In Kevin McDonough & Walter Feinberg (eds.), Citizenship and Education in Liberal-Democratic Societies: Teaching for Cosmopolitan Values and Collective Identities. Oxford University Press (2003)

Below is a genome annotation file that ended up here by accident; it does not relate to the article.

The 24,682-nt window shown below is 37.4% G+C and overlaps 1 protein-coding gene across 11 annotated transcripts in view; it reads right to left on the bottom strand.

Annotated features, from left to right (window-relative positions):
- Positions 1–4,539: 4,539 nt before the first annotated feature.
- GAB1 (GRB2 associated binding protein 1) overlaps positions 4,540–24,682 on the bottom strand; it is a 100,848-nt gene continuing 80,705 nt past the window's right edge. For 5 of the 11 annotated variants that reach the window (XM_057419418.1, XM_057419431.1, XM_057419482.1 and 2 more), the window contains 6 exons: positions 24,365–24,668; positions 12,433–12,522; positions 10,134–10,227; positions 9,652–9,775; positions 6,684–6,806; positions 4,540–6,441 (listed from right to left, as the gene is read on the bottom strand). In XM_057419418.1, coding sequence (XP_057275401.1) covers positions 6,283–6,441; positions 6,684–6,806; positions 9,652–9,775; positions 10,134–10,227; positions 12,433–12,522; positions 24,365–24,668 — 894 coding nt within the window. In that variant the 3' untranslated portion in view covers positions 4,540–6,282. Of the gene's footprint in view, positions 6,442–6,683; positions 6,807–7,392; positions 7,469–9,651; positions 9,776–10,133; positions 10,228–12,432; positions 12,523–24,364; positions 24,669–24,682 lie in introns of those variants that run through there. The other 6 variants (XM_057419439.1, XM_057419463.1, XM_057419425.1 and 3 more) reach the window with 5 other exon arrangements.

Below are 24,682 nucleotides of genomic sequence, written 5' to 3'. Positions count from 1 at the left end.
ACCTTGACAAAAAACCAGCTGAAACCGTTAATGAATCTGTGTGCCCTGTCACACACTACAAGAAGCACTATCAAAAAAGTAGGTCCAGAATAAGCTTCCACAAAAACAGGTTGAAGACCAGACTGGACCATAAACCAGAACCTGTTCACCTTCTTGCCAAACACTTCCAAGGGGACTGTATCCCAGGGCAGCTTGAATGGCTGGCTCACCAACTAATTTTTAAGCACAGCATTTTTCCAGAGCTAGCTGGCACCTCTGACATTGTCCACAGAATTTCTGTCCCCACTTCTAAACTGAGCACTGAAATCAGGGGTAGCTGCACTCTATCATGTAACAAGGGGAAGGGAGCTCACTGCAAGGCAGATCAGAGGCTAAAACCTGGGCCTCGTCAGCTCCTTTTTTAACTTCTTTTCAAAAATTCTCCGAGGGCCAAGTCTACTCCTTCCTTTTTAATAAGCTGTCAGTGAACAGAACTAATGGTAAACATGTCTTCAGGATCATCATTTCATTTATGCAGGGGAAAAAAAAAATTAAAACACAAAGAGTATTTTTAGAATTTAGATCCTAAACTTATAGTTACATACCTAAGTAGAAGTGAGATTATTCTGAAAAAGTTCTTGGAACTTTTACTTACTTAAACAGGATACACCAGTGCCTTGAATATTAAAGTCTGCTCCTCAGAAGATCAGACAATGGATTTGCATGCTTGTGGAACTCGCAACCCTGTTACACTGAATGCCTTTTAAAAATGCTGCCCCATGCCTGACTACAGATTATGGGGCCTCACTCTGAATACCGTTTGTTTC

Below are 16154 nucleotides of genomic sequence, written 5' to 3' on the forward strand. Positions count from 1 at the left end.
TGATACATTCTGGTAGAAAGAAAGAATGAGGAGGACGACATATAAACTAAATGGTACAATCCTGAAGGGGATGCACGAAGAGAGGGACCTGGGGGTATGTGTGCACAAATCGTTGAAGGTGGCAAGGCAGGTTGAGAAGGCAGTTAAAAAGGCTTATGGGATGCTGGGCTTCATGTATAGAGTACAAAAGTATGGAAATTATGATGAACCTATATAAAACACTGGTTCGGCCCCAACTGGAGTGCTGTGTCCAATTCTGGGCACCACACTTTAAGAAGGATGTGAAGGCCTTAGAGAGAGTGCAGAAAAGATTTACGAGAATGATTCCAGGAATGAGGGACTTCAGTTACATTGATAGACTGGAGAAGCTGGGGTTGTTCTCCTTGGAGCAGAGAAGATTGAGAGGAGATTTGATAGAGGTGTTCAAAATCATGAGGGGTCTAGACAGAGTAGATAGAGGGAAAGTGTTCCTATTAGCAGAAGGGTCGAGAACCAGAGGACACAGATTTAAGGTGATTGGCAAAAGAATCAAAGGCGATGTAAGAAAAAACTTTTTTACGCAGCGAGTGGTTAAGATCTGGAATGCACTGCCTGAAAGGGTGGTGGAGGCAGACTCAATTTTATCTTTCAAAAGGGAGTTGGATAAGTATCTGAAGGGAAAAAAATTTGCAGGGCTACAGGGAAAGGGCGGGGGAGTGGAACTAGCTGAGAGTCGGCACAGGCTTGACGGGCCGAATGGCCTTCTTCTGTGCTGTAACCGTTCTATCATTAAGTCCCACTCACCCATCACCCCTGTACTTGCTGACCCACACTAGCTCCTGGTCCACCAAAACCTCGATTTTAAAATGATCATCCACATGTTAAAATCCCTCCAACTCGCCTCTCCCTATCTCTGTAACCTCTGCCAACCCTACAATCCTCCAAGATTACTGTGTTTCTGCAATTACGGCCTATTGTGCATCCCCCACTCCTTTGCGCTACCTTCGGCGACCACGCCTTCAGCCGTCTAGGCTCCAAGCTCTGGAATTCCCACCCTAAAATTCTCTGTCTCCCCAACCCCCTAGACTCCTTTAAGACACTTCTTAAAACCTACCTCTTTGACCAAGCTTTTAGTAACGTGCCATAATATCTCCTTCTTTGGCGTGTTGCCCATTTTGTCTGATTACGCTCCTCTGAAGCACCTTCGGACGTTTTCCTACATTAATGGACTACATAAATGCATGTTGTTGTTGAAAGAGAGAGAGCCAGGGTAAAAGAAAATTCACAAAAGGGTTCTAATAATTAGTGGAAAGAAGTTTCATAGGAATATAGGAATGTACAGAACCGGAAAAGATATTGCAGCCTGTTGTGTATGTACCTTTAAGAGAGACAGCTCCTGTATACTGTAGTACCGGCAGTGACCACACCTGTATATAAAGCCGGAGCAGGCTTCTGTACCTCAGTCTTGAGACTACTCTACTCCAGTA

This is the first of the four essays in Part II of the book on liberalism and traditionalist education; all four are by authors who would like to find ways for the liberal state to honour the self-definitions of traditional cultures and to find ways of avoiding a confrontation with differences. For example, Shelley Burtt argues that the liberal state has good reason to be far more accommodating of traditional groups than liberals commonly recognize. She contends that liberal autonomy, properly understood, is not threatened in any special way by traditional religious or cultural groups, and that traditional cultures are as capable of fostering autonomy as their more cosmopolitan counterparts. Most strikingly, she maintains that it is a good thing, from the perspective of liberal autonomy, to be encumbered by unchosen attachments and loyalties such as those that we might expect to be most fully developed within religious communities. The essay is in two main parts: Part One takes up the challenge of the notion that liberal theorists have missed the chance to describe in detail the possibilities for autonomous thought from within a comprehensive education to a particular way of life or understanding of the good, offering several reasons why the central demand of autonomy – to think and know for oneself – is well within the reach of individuals who receive this sort of ‘grounded’ education; Part Two looks more closely at liberal theories of autonomy, particularly aspects of those accounts that encourage the idea that comprehensive educations are at odds with the development of autonomy, arguing that such characterizations overstate the difficulties that exist, and concluding by reaffirming the possibility of combining an education for autonomy with education toward a comprehensive vision of the good life.
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